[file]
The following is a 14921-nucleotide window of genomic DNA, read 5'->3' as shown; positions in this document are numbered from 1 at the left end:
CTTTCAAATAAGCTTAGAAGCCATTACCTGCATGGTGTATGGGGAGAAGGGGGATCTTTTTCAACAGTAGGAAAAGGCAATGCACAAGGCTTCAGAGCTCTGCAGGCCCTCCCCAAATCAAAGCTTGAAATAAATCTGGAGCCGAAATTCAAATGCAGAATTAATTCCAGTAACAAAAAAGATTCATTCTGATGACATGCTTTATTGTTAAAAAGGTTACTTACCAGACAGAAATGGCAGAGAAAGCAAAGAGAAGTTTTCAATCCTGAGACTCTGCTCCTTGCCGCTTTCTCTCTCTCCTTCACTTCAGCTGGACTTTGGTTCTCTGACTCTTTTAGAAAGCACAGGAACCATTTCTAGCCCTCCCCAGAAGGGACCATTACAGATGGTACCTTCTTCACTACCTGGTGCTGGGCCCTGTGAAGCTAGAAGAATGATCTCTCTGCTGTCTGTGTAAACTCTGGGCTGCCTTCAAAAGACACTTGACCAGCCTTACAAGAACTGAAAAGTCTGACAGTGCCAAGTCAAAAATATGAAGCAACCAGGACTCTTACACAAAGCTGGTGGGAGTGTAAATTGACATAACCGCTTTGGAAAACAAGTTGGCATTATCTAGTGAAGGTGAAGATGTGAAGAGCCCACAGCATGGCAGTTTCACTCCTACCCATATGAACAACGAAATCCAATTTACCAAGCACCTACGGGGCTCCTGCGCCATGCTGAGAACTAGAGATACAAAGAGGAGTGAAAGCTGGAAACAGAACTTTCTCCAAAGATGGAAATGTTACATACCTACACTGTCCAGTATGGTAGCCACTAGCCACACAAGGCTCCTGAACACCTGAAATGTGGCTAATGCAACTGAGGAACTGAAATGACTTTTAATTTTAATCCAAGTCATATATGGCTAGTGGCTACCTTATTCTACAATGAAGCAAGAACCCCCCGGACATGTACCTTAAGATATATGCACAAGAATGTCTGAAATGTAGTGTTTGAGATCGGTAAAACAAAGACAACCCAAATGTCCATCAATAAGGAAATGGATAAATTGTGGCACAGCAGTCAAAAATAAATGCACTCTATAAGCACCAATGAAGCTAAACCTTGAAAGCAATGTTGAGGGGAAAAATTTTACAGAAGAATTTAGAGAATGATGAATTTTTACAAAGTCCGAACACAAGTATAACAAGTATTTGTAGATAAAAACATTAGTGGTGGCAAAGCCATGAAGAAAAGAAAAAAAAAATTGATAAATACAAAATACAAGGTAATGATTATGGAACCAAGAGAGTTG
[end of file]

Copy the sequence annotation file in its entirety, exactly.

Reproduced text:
The following is a 14921-nucleotide window of genomic DNA, read 5'->3' as shown; positions in this document are numbered from 1 at the left end:
CTTTCAAATAAGCTTAGAAGCCATTACCTGCATGGTGTATGGGGAGAAGGGGGATCTTTTTCAACAGTAGGAAAAGGCAATGCACAAGGCTTCAGAGCTCTGCAGGCCCTCCCCAAATCAAAGCTTGAAATAAATCTGGAGCCGAAATTCAAATGCAGAATTAATTCCAGTAACAAAAAAGATTCATTCTGATGACATGCTTTATTGTTAAAAAGGTTACTTACCAGACAGAAATGGCAGAGAAAGCAAAGAGAAGTTTTCAATCCTGAGACTCTGCTCCTTGCCGCTTTCTCTCTCTCCTTCACTTCAGCTGGACTTTGGTTCTCTGACTCTTTTAGAAAGCACAGGAACCATTTCTAGCCCTCCCCAGAAGGGACCATTACAGATGGTACCTTCTTCACTACCTGGTGCTGGGCCCTGTGAAGCTAGAAGAATGATCTCTCTGCTGTCTGTGTAAACTCTGGGCTGCCTTCAAAAGACACTTGACCAGCCTTACAAGAACTGAAAAGTCTGACAGTGCCAAGTCAAAAATATGAAGCAACCAGGACTCTTACACAAAGCTGGTGGGAGTGTAAATTGACATAACCGCTTTGGAAAACAAGTTGGCATTATCTAGTGAAGGTGAAGATGTGAAGAGCCCACAGCATGGCAGTTTCACTCCTACCCATATGAACAACGAAATCCAATTTACCAAGCACCTACGGGGCTCCTGCGCCATGCTGAGAACTAGAGATACAAAGAGGAGTGAAAGCTGGAAACAGAACTTTCTCCAAAGATGGAAATGTTACATACCTACACTGTCCAGTATGGTAGCCACTAGCCACACAAGGCTCCTGAACACCTGAAATGTGGCTAATGCAACTGAGGAACTGAAATGACTTTTAATTTTAATCCAAGTCATATATGGCTAGTGGCTACCTTATTCTACAATGAAGCAAGAACCCCCCGGACATGTACCTTAAGATATATGCACAAGAATGTCTGAAATGTAGTGTTTGAGATCGGTAAAACAAAGACAACCCAAATGTCCATCAATAAGGAAATGGATAAATTGTGGCACAGCAGTCAAAAATAAATGCACTCTATAAGCACCAATGAAGCTAAACCTTGAAAGCAATGTTGAGGGGAAAAATTTTACAGAAGAATTTAGAGAATGATGAATTTTTACAAAGTCCGAACACAAGTATAACAAGTATTTGTAGATAAAAACATTAGTGGTGGCAAAGCCATGAAGAAAAGAAAAAAAAAATTGATAAATACAAAATACAAGGTAATGATTATGGAACCAAGAGAGTTG